In the PC industry today, smaller is better. Most manufacturers focus their engineering and marketing muscle on 13-inch laptops, or 11.6-inch hybrids, or 10-inch tablets. Even powerful machines like the Sony VAIO Pro or the Toshiba Kirabook start their sales pitch with “look how small we are!” The 15-inch Pro, by comparison, is a beast — even though it’s slimmed down a lot over the last couple of years. Last year’s model felt remarkably smaller, a huge improvement over the previous generation; nothing at all changed this year. There’s still little to complain about, anyway: between two Thunderbolt 2 ports, a full-size HDMI jack, two USB 3.0 ports, and an SD card slot, there’s basically nothing you can’t plug or stick in the Pro, and we’ve pretty much all gotten used to life without optical drives by now.
At 4.46 pounds and 0.71 inches thick, it did drag my backpack a couple of inches further down my back than my Air normally does, and next to most ultrabooks it feels pretty huge. But the MacBook Pro is no ultrabook. It’s more like a gaming PC — and next to just about every gaming PC on the market, the Pro is supermodel skinny. Its silver aluminum body is as well-crafted and attractive as ever, even as other manufacturers copy its design in not-so-subtle ways. I do miss the black MacBooks, but Apple’s design formula remains one of the industry’s best.
The backlit keyboard is good, clicky, well-spaced, and flanked by two impressively loud speakers. That’s one advantage of a larger machine, that there’s just more room for speaker grilles and to generate loud, full audio. The trackpad remains bizarrely unimpeachable, still the best on the market by leaps and bounds — it’s glassy, smooth, and responsive in a way simply nothing else out there is. And the trackpad really, really matters.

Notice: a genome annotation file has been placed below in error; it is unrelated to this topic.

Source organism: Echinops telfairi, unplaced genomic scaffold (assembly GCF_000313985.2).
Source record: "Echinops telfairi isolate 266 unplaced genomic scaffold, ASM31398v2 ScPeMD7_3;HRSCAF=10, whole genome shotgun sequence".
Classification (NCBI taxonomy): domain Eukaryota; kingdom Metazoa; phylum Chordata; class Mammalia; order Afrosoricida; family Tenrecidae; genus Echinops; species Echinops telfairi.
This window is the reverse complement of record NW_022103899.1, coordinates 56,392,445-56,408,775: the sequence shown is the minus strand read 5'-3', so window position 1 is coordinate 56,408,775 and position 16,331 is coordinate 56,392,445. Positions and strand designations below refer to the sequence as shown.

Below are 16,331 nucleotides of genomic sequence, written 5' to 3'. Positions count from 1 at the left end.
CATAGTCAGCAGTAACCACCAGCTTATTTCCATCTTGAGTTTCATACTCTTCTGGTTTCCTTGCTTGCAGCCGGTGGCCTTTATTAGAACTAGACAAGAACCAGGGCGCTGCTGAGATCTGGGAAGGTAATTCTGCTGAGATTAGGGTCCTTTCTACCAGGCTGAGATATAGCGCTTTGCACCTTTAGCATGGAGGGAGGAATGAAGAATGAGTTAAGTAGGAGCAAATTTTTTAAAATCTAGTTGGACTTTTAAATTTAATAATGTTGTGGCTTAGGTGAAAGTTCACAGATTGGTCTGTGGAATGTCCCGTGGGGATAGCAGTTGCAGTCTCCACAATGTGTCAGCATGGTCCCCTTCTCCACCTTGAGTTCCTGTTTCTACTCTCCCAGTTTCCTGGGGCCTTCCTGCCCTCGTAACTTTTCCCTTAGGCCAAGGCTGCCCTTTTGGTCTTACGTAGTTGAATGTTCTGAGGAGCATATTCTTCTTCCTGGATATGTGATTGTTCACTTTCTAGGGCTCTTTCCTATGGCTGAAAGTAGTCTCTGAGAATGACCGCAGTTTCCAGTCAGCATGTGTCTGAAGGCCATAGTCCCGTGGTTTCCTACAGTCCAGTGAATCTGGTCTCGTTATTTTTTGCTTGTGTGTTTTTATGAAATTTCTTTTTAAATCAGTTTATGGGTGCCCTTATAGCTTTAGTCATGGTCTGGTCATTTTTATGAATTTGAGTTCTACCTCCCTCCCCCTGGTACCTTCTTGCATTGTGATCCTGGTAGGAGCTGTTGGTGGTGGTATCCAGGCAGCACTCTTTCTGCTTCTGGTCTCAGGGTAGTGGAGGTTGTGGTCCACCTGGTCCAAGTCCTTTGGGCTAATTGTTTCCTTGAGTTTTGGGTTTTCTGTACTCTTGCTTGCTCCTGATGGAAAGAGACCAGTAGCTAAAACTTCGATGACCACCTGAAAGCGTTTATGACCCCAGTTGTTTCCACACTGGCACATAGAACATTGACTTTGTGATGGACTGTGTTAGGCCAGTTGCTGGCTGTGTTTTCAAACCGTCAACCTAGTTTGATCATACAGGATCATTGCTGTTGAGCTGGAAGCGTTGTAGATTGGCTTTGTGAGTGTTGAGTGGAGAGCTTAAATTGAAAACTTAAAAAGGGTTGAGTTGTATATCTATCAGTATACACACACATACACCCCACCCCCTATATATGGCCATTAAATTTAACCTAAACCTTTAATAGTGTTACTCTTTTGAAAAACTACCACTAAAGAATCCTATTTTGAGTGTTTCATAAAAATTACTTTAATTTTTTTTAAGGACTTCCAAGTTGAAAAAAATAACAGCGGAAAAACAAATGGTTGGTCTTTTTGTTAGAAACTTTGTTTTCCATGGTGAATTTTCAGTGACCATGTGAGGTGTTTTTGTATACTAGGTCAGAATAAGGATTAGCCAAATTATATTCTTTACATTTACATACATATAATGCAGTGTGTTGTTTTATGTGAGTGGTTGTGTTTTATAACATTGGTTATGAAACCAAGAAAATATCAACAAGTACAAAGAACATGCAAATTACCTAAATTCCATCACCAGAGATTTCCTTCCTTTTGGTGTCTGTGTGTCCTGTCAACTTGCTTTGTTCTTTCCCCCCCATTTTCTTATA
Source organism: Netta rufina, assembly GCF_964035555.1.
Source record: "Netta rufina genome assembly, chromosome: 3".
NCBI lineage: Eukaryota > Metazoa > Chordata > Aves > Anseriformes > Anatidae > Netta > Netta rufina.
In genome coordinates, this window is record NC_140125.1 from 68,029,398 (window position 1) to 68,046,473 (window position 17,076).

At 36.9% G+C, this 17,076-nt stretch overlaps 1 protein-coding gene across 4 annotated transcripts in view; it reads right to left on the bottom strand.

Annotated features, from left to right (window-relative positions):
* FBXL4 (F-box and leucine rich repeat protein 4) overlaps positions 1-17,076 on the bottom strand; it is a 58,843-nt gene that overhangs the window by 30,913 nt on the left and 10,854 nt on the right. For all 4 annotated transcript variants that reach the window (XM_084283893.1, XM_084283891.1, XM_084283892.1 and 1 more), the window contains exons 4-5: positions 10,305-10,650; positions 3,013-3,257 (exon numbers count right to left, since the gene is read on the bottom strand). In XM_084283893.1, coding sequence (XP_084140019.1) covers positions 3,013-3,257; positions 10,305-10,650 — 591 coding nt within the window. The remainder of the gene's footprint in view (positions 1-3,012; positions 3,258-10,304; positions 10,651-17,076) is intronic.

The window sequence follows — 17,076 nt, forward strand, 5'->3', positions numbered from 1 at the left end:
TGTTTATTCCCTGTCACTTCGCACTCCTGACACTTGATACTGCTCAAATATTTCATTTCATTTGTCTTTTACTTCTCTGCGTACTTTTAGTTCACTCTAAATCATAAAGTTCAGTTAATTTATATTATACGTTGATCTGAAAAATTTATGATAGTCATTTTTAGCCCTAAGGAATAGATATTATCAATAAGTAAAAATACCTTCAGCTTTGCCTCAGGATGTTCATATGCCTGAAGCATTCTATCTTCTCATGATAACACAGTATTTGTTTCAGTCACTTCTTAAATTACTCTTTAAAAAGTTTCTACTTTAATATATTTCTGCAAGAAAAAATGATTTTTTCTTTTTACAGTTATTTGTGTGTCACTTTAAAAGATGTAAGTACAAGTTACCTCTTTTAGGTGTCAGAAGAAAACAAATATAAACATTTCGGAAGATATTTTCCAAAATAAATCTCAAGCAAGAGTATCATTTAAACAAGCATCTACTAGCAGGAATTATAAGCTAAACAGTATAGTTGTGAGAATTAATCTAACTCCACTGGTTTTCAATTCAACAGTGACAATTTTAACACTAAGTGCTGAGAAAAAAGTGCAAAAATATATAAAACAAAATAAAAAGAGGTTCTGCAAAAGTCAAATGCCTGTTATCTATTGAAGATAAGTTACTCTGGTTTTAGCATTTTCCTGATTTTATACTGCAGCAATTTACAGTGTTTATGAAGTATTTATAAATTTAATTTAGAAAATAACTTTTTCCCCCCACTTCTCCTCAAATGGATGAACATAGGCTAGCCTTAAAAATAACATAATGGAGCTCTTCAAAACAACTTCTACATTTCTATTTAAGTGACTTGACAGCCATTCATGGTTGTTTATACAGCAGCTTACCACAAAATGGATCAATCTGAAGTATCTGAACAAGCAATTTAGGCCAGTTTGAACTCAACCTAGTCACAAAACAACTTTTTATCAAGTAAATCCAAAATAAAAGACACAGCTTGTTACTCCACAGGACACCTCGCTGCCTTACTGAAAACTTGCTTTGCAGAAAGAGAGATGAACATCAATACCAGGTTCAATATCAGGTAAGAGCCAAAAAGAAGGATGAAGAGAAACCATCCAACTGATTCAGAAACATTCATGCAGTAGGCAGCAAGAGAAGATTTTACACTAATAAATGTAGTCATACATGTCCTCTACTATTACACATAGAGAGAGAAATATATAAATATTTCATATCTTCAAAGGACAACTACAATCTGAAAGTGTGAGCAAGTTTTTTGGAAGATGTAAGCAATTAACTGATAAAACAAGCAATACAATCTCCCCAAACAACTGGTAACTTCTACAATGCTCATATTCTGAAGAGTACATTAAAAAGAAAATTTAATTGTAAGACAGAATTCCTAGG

This isn’t the MacBook Pro with a Really Great Trackpad, though. It’s the MacBook Pro with Retina display. The 15-inch screen is unchanged from last year’s model, but it’s still as beautiful as ever. Its 2880 x 1800 resolution is eye-poppingly large, but also a bit misleading: you’re not actually using that much more real estate. Like with previous Retina display models, it shows you the same amount of stuff you’d see on a 1440 x 900 display like the MacBook Air’s, but for every one pixel it shows you four instead. That means everything, so long as it’s optimized, is crystal clear. You can choose to run the machine in 1920 x 1200 resolution and gain just an astonishing amount of real estate, but it defeats some of the sharpness, and you’ll need a magnifying glass to see much of anything anyway.
Apple and its developers have done a good job updating apps and websites to look good on these ultra-high-res displays — between the MacBooks, the iPads, and the rapidly increasing spate of high-res Windows laptops from Sony, Toshiba, and others, there’s plenty of incentive — but there are still exceptions. And as always, the exceptions look terrible: blurry, large, just ugly.